Development of Robust in situ Vaccination Approaches Using Energy-Based Tumor Ablation

Vann Ness Award Lecture
Samira Azarin
Associate Professor
University of Minnesota
Academy Hall Auditorium, Rensselaer Polytechnic Institute
Wed, October 11, 2023 at 9:15 AM
Refreshments available in the Academy Hall Auditorium at 8:45 a.m.

Focal ablation techniques such as heat/hyperthermia, cryosurgery, and irreversible electroporation (IRE) are energy-based methods that have been used to treat solid tumors. Because in situ destruction of cancer cells using these methods releases tumor-specific antigens to the immune system, there are ongoing efforts to couple energy-based ablation with immunotherapy in order to improve therapeutic efficacy. This in situ vaccination approach aims to establish a tumor-specific T cell population within the patient that has memory and specificity in order to enable elimination of any recurring tumor cells. However, a major challenge in designing robust combination focal and immune therapies is the limited mechanistic understanding of how the post-ablation tumor microenvironment influences uptake and presentation of the tumor antigen by dendritic cells and the consequent ability of the dendritic cells to activate T cells. In this talk, I will describe our efforts to characterize how dendritic cell processing of antigens and activation of T cells varies across focal ablation methods (heat, cryotherapy, and IRE) as well as the biochemical and biophysical components of the post-ablation environment that may drive these differences. In addition, I will discuss how focal ablation can be coupled with systemic immune modulation in order to amplify the tumor-specific immune response. Finally, I will describe biomaterial approaches to enable application of energy-based focal therapies in the context of metastatic disease, which will extend the clinical reach of this technology beyond treatment of solid tumors.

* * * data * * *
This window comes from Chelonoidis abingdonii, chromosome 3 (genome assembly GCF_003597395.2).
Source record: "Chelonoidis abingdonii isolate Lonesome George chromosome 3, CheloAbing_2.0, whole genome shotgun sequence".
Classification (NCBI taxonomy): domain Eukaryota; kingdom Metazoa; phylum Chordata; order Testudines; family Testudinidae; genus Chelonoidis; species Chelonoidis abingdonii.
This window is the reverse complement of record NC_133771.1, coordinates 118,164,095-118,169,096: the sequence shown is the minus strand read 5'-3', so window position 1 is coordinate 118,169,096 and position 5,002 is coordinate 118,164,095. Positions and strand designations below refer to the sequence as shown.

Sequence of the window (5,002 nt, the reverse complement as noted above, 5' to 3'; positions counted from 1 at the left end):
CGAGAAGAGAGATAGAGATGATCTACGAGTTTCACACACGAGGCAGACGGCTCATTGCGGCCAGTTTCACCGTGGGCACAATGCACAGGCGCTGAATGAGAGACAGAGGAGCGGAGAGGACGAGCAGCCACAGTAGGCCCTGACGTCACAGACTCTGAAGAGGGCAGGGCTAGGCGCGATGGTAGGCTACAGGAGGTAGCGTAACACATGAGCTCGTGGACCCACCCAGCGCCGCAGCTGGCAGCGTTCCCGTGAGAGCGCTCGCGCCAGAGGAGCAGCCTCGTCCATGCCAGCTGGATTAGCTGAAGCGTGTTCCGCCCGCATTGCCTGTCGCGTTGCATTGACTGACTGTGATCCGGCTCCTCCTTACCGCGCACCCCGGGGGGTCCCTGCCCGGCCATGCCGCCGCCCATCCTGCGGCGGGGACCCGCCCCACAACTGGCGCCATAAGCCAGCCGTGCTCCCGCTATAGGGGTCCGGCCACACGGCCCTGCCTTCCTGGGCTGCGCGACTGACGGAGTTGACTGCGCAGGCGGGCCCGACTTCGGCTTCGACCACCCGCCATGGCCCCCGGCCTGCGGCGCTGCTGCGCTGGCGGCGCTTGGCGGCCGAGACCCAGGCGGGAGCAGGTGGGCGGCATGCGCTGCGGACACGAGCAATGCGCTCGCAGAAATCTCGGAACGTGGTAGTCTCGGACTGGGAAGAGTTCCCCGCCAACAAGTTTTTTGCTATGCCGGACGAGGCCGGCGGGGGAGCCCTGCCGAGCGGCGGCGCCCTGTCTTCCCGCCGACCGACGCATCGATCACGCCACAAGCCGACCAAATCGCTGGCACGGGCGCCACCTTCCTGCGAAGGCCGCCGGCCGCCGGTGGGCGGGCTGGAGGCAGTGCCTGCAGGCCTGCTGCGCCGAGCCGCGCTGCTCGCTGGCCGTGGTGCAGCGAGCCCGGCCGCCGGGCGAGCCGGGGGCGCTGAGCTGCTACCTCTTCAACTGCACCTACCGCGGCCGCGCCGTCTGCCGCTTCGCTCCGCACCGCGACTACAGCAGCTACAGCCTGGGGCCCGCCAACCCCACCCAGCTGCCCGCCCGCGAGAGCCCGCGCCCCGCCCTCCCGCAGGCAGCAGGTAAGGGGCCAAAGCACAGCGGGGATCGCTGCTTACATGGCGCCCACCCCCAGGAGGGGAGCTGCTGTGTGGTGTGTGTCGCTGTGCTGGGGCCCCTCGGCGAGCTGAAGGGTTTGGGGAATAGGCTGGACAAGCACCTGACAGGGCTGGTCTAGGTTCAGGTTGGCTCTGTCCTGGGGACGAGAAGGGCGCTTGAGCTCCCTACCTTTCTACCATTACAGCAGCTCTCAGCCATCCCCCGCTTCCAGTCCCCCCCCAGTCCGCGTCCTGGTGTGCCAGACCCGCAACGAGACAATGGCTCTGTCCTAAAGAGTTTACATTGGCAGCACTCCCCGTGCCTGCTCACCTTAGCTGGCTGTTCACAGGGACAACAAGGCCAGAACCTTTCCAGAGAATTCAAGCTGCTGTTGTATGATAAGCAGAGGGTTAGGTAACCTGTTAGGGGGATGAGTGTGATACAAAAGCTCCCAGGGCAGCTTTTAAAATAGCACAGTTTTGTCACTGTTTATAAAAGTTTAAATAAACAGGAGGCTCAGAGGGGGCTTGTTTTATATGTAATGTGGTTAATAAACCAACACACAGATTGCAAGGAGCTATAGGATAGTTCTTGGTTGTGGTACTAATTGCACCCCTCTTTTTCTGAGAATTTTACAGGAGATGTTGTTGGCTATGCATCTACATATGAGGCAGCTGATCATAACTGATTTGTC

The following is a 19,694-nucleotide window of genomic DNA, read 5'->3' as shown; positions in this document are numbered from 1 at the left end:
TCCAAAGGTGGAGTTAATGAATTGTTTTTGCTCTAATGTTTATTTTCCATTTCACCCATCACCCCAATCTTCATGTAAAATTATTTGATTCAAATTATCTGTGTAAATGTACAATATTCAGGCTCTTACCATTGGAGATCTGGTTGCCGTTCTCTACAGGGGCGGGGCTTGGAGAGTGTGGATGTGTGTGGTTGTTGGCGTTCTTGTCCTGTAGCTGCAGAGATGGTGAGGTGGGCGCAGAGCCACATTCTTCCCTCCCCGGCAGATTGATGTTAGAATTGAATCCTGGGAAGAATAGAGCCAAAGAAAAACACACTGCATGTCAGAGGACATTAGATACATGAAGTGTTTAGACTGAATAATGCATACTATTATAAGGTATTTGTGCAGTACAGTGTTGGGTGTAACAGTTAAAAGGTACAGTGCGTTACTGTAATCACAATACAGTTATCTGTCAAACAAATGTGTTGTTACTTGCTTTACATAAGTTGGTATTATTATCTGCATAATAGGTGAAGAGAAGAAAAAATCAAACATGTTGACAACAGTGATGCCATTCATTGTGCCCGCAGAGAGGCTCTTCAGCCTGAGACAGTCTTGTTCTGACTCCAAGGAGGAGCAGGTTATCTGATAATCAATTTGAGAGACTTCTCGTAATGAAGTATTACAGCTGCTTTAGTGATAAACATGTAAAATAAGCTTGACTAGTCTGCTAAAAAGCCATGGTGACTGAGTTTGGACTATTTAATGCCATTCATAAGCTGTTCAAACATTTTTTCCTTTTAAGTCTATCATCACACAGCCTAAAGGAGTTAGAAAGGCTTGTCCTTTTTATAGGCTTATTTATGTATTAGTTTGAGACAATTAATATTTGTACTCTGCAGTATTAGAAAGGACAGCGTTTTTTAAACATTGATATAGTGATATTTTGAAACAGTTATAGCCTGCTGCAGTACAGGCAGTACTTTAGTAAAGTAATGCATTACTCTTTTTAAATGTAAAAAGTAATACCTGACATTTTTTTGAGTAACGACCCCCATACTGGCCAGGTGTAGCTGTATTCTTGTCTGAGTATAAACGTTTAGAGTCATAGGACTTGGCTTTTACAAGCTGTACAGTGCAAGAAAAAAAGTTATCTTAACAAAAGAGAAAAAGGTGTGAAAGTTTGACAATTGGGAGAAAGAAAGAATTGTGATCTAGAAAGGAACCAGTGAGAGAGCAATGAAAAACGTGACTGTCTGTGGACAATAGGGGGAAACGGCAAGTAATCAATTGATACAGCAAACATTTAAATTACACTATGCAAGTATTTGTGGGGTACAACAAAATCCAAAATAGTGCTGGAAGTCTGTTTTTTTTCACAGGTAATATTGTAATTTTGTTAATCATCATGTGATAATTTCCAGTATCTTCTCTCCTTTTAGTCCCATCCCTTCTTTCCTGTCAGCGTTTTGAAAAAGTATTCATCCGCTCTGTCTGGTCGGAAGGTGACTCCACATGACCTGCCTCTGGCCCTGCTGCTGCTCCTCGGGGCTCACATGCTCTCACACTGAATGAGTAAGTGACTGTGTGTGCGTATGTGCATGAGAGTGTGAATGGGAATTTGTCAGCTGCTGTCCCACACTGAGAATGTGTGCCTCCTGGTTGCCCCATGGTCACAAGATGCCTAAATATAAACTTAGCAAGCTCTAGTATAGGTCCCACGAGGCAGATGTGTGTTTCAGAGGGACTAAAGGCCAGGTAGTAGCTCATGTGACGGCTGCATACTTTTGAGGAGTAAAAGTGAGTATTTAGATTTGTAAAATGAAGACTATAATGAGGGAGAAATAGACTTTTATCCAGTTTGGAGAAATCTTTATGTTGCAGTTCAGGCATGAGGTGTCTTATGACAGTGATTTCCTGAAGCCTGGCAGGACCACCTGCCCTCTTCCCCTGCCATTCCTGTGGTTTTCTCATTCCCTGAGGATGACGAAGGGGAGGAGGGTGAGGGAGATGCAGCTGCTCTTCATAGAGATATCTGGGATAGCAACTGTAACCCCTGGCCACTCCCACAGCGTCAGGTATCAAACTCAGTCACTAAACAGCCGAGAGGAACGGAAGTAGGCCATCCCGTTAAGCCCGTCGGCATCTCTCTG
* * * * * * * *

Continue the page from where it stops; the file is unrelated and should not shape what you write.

Photo of Dr. Azarin

Dr. Azarin is an Associate Professor and Shell Distinguished Chair in Chemical Engineering in the Department of Chemical Engineering and Materials Science at the University of Minnesota. She has degrees in chemical engineering from MIT (B.S. 2006) and the University of Wisconsin-Madison (Ph.D. 2011), where her research focused on engineering the human pluripotent stem cell microenvironment to regulate self-renewal and differentiation. She was a postdoctoral fellow at Northwestern University, where she developed biomaterial scaffolds to capture and detect metastatic breast cancer cells in vivo. Her research program at the University of Minnesota is focused on studying the function of healthy and diseased tissues in four main areas: biomaterials for in situ tumor vaccination, cellular dormancy and activation, transport across physiological barriers, and biomanufacturing of cell therapies. She is the recipient of an NSF CAREER Award, the George W. Taylor Career Development Award, and the McKnight Presidential Fellow Award.

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